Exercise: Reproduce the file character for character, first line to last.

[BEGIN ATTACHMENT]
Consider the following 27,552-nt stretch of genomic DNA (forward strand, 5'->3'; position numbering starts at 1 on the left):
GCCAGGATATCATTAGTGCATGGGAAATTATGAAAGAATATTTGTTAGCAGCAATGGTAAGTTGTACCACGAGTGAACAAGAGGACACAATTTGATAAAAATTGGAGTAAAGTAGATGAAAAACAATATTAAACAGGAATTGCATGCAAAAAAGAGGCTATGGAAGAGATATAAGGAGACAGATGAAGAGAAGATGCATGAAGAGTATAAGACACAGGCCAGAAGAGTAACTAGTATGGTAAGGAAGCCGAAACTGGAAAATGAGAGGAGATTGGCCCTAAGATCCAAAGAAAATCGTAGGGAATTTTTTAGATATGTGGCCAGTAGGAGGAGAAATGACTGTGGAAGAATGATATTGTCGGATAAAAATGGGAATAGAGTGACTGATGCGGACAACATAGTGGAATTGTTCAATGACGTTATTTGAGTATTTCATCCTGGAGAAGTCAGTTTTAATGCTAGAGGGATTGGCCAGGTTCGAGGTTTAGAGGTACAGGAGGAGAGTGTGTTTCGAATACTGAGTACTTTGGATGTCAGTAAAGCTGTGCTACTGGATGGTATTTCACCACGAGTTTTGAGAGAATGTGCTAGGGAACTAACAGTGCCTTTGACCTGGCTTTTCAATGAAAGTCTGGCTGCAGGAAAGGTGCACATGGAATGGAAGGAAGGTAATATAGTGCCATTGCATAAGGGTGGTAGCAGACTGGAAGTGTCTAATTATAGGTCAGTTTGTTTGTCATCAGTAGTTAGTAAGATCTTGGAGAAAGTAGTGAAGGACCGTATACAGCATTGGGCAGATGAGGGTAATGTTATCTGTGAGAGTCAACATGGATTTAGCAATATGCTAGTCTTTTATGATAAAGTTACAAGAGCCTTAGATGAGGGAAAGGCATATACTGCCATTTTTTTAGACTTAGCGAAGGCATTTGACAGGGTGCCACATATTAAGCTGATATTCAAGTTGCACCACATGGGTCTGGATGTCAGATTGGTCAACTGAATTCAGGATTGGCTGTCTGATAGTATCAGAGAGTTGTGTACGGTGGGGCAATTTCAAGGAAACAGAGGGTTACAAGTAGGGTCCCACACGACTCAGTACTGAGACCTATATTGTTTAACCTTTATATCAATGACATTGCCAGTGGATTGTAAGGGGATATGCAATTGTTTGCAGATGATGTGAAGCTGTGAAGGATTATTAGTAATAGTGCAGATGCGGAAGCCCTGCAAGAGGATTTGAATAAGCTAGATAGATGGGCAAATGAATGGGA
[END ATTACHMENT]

Consider the following 27,552-nt stretch of genomic DNA (forward strand, 5'->3'; position numbering starts at 1 on the left):
GCCAGGATATCATTAGTGCATGGGAAATTATGAAAGAATATTTGTTAGCAGCAATGGTAAGTTGTACCACGAGTGAACAAGAGGACACAATTTGATAAAAATTGGAGTAAAGTAGATGAAAAACAATATTAAACAGGAATTGCATGCAAAAAAGAGGCTATGGAAGAGATATAAGGAGACAGATGAAGAGAAGATGCATGAAGAGTATAAGACACAGGCCAGAAGAGTAACTAGTATGGTAAGGAAGCCGAAACTGGAAAATGAGAGGAGATTGGCCCTAAGATCCAAAGAAAATCGTAGGGAATTTTTTAGATATGTGGCCAGTAGGAGGAGAAATGACTGTGGAAGAATGATATTGTCGGATAAAAATGGGAATAGAGTGACTGATGCGGACAACATAGTGGAATTGTTCAATGACGTTATTTGAGTATTTCATCCTGGAGAAGTCAGTTTTAATGCTAGAGGGATTGGCCAGGTTCGAGGTTTAGAGGTACAGGAGGAGAGTGTGTTTCGAATACTGAGTACTTTGGATGTCAGTAAAGCTGTGCTACTGGATGGTATTTCACCACGAGTTTTGAGAGAATGTGCTAGGGAACTAACAGTGCCTTTGACCTGGCTTTTCAATGAAAGTCTGGCTGCAGGAAAGGTGCACATGGAATGGAAGGAAGGTAATATAGTGCCATTGCATAAGGGTGGTAGCAGACTGGAAGTGTCTAATTATAGGTCAGTTTGTTTGTCATCAGTAGTTAGTAAGATCTTGGAGAAAGTAGTGAAGGACCGTATACAGCATTGGGCAGATGAGGGTAATGTTATCTGTGAGAGTCAACATGGATTTAGCAATATGCTAGTCTTTTATGATAAAGTTACAAGAGCCTTAGATGAGGGAAAGGCATATACTGCCATTTTTTTAGACTTAGCGAAGGCATTTGACAGGGTGCCACATATTAAGCTGATATTCAAGTTGCACCACATGGGTCTGGATGTCAGATTGGTCAACTGAATTCAGGATTGGCTGTCTGATAGTATCAGAGAGTTGTGTACGGTGGGGCAATTTCAAGGAAACAGAGGGTTACAAGTAGGGTCCCACACGACTCAGTACTGAGACCTATATTGTTTAACCTTTATATCAATGACATTGCCAGTGGATTGTAAGGGGATATGCAATTGTTTGCAGATGATGTGAAGCTGTGAAGGATTATTAGTAATAGTGCAGATGCGGAAGCCCTGCAAGAGGATTTGAATAAGCTAGATAGATGGGCAAATGAATGGGA